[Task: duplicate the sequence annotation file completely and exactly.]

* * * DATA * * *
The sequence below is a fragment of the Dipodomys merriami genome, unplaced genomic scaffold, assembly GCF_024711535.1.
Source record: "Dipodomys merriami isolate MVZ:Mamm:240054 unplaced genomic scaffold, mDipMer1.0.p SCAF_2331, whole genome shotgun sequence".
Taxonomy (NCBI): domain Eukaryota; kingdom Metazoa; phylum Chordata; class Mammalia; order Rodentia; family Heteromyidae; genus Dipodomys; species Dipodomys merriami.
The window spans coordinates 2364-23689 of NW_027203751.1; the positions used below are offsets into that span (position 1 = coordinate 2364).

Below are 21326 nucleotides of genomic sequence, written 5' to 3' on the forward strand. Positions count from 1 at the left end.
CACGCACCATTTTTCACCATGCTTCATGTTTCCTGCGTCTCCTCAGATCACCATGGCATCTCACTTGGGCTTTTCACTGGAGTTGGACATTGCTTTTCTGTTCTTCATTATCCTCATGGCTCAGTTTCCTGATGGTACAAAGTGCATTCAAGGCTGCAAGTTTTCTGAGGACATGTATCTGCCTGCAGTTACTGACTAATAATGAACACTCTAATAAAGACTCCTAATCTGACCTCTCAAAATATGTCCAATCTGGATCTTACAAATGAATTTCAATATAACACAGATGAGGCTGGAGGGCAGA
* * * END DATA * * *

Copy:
The sequence below is a fragment of the Dipodomys merriami genome, unplaced genomic scaffold, assembly GCF_024711535.1.
Source record: "Dipodomys merriami isolate MVZ:Mamm:240054 unplaced genomic scaffold, mDipMer1.0.p SCAF_2331, whole genome shotgun sequence".
Taxonomy (NCBI): domain Eukaryota; kingdom Metazoa; phylum Chordata; class Mammalia; order Rodentia; family Heteromyidae; genus Dipodomys; species Dipodomys merriami.
The window spans coordinates 2364-23689 of NW_027203751.1; the positions used below are offsets into that span (position 1 = coordinate 2364).

Below are 21326 nucleotides of genomic sequence, written 5' to 3' on the forward strand. Positions count from 1 at the left end.
CACGCACCATTTTTCACCATGCTTCATGTTTCCTGCGTCTCCTCAGATCACCATGGCATCTCACTTGGGCTTTTCACTGGAGTTGGACATTGCTTTTCTGTTCTTCATTATCCTCATGGCTCAGTTTCCTGATGGTACAAAGTGCATTCAAGGCTGCAAGTTTTCTGAGGACATGTATCTGCCTGCAGTTACTGACTAATAATGAACACTCTAATAAAGACTCCTAATCTGACCTCTCAAAATATGTCCAATCTGGATCTTACAAATGAATTTCAATATAACACAGATGAGGCTGGAGGGCAGA